Maher was only two matches off the lead and stood an excellent chance of being able to make a run at defending his title, but was also having second thoughts about a deck he chose for fun value. Meanwhile, Soh was quietly lurking in the wings with a no-nonsense Tooth and Nail deck. The R&D invitee could certainly exploit some more casual deck choices in the closing rounds to sneak past Kuroda and Fujita into the finals.

Thursday: 1:11 p.m. - An Admittedly Small Sample, But...

...these were the archetype records for Online Extended (coming soon to offline Extended tournaments at a store near you!) after three rounds. The numbers for Rock don't fully account for Kuroda's dominating 3-0 performance with his version of the deck. The remaining two wins -- and all four losses -- came from Jeroen Remie and Julien Nuijten playing identical lists.

Affinity did not have a dominating three rounds despite being the most-played deck. No one managed to go 3-0 with Arcbound Ravager and friends, although Pierre Canali and Osyp both posted 2-1 records. The real surprise is Sam Gomersall winning two matches with his Battle of Wits deck, with both wins coming against Affinity.

Battle of Wits

Affinity: 6-9
Rock: 5-4
Goblin Bidding: 2-4
Gifts Ungiven: 1-2
Goblins: 2-1
Battle of Wits: 2-1
Scepter-Tog: 1-2
Opposition: 2-1
Eternal Slide: 2-1

Standings after 12 rounds




A. Ruel
Arcbound Ravager





Gifts Ungiven


Only the players with their names in bold – anyone with five or fewer losses – have a shot at reaching the finals. Because the players play against each other player once in the tournament, traditional tiebreakers don't really work in this format. Instead the tiebreakers are simple; if you are tied with someone, the player with the head-to-head advantage wins the tie.

This bodes well for Kuroda, who has dished out losses to both Terry Soh and Tsuyoshi Fujita. Players in the five-loss camp need a total meltdown from the frontrunners. Budde has beaten Fujita and Kuroda and has yet to play Soh, so he would be in great shape if he ends up tied. Maher has a tougher road to hoe with losses to both Japanese players, and has also yet to play Soh. Antoine Ruel is also in the same situation as Maher. Carlos Romao has yet to play Kuroda, but has lost to Fujita and Soh.

Thursday: 1:58 p.m. - Pressing the Media Flesh

One of the main goals for the exhibitors at E3 is to get media coverage for the products, software, or games they are promoting. Wizards of the Coast is no different than any other company here. There are PR flacks and company executives pressing the flesh and trying to get the word out about MTGO 3.0, the Invitational, and the fact that these 16 bright young stars get to fly around the world playing cards and winning money.

The Invitational was highlighted in the Show Daily (a trade paper for E3) on Wednesday and Thursday was featured in an impressive piece for a San Diego news channel. They interviewed Julien Nuijten, gave face time to Eugene Harvey, Mark Rosewater, and many others, and seemed to get the whole idea of the Invitational as an all-star game for professional gamers.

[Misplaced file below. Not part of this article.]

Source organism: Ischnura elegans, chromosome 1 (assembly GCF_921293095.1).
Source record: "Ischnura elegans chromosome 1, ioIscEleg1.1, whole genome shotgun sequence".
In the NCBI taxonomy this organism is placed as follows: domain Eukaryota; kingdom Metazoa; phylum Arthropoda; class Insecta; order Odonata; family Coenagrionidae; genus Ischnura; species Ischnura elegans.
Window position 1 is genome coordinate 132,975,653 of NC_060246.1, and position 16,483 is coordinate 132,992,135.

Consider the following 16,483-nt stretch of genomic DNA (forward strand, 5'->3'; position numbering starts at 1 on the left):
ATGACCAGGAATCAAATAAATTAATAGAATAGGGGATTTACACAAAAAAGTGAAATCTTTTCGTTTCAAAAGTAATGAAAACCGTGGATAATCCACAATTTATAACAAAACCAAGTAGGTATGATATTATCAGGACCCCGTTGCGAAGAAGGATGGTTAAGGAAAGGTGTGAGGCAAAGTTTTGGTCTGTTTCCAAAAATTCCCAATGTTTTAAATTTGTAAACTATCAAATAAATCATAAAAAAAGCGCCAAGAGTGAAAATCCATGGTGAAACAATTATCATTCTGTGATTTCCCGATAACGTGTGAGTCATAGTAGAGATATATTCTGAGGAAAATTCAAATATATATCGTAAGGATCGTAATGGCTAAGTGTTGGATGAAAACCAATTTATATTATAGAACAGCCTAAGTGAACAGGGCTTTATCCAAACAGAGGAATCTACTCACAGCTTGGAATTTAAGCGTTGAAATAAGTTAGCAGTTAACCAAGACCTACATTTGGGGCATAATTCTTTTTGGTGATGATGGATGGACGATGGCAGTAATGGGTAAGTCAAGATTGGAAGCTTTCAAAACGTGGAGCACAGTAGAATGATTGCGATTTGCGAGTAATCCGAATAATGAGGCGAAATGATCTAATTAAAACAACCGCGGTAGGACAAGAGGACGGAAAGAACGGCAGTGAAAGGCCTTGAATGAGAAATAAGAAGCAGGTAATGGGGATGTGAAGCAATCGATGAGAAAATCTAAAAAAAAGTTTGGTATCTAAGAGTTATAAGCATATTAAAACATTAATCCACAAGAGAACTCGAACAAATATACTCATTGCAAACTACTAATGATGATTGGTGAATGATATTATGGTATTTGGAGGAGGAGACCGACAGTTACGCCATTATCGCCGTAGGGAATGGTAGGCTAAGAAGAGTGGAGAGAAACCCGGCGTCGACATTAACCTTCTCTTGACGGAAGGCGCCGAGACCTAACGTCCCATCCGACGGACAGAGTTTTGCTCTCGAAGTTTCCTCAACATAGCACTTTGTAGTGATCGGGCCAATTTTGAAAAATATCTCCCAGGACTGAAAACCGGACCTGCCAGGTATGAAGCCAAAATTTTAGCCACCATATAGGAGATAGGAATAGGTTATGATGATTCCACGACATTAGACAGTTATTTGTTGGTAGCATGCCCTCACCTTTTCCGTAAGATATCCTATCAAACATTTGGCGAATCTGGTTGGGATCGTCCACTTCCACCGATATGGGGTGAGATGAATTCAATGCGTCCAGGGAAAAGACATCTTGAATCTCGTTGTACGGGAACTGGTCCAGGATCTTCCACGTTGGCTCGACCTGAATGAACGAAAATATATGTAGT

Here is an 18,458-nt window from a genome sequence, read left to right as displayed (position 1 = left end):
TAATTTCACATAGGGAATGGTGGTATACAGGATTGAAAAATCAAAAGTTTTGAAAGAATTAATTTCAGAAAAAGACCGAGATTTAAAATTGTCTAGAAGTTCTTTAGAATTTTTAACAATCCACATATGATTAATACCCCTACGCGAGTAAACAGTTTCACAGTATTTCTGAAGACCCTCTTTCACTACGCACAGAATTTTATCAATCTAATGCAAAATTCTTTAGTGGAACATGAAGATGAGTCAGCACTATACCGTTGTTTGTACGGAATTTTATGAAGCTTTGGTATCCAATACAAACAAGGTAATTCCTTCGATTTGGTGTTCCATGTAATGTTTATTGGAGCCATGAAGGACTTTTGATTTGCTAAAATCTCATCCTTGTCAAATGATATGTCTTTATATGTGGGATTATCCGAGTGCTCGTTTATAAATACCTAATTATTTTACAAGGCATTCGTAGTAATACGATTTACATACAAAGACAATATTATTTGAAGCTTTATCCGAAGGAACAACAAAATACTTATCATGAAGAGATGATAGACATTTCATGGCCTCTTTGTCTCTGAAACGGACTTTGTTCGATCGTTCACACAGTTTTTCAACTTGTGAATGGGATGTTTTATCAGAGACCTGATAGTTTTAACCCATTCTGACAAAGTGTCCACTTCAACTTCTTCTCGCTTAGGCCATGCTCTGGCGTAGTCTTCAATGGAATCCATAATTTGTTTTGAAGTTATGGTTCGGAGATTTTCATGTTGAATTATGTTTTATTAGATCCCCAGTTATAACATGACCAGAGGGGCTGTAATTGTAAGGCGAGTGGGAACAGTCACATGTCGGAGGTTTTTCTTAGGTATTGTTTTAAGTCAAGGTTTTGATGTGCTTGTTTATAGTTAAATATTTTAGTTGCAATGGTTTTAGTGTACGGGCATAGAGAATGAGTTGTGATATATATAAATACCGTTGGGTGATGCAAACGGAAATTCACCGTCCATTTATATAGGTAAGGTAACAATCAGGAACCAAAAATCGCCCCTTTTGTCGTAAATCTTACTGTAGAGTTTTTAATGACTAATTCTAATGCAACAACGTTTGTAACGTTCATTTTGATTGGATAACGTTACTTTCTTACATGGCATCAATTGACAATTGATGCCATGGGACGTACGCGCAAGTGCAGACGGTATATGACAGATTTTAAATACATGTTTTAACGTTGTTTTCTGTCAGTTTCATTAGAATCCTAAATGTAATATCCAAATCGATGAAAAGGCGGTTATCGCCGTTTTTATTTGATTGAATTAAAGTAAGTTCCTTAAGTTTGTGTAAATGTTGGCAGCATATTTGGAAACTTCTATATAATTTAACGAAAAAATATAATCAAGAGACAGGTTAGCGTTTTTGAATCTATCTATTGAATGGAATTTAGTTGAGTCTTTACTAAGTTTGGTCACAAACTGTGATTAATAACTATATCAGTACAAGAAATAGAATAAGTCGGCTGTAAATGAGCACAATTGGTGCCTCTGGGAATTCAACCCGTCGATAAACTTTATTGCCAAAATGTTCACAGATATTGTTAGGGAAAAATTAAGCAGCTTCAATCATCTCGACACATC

Thursday: 2:01 p.m. - Land Ho!

I was able to slip into the Wizards meeting room that is part of the booth set-up here and snap some more shots of these stunning Ravnica lands. Everyone is pretty tight-lipped about what lands they are, although there have been a couple tantalizing hints.

My preciousssss.......wait, wrong trilogy.

Thursday: 2:19 p.m. - Tonight See It We Will

Randy Buehler began doling out the tickets for Thursday night's group excursion to see the newest entry in the Star Wars saga. The only players not attending are the two Japanese players who are waiting to see a translated version when they go home.

Thursday: 3:02 p.m.: Not all Flores decks are created equal

The first round of Standard saw two Mike Flores creations squaring off against one another. Osyp Lebedowicz was packing a mono-red flamethrower with burn ranging from Magma Burst to Shrapnel Blast. The same creation was offered to Bob Maher when he was looking for a deck but Bob turned it down in favor of something that was "more fun."

Apparently more fun = Red-White Salvagers with Pulse of the Fields and Boseiju to keep it going. The deck tops out at Two-Headed Dragon and also features Wrath of God and Beacon of Destruction. The deck was an almost entirely theoretical creation at the time Mike put it on the table -- and advertised as such. At the time Bob had no idea he would be within shooting distance of a second finals going into the crucial last three rounds.

Bob fell to the mono-red deck in two quick games, giving Osyp his third win of the tournament. "God, I can't even beat Osyp with this deck!" Bob despaired after the round.

Thursday: 3:40 p.m.: Kai Stalks, Play Slows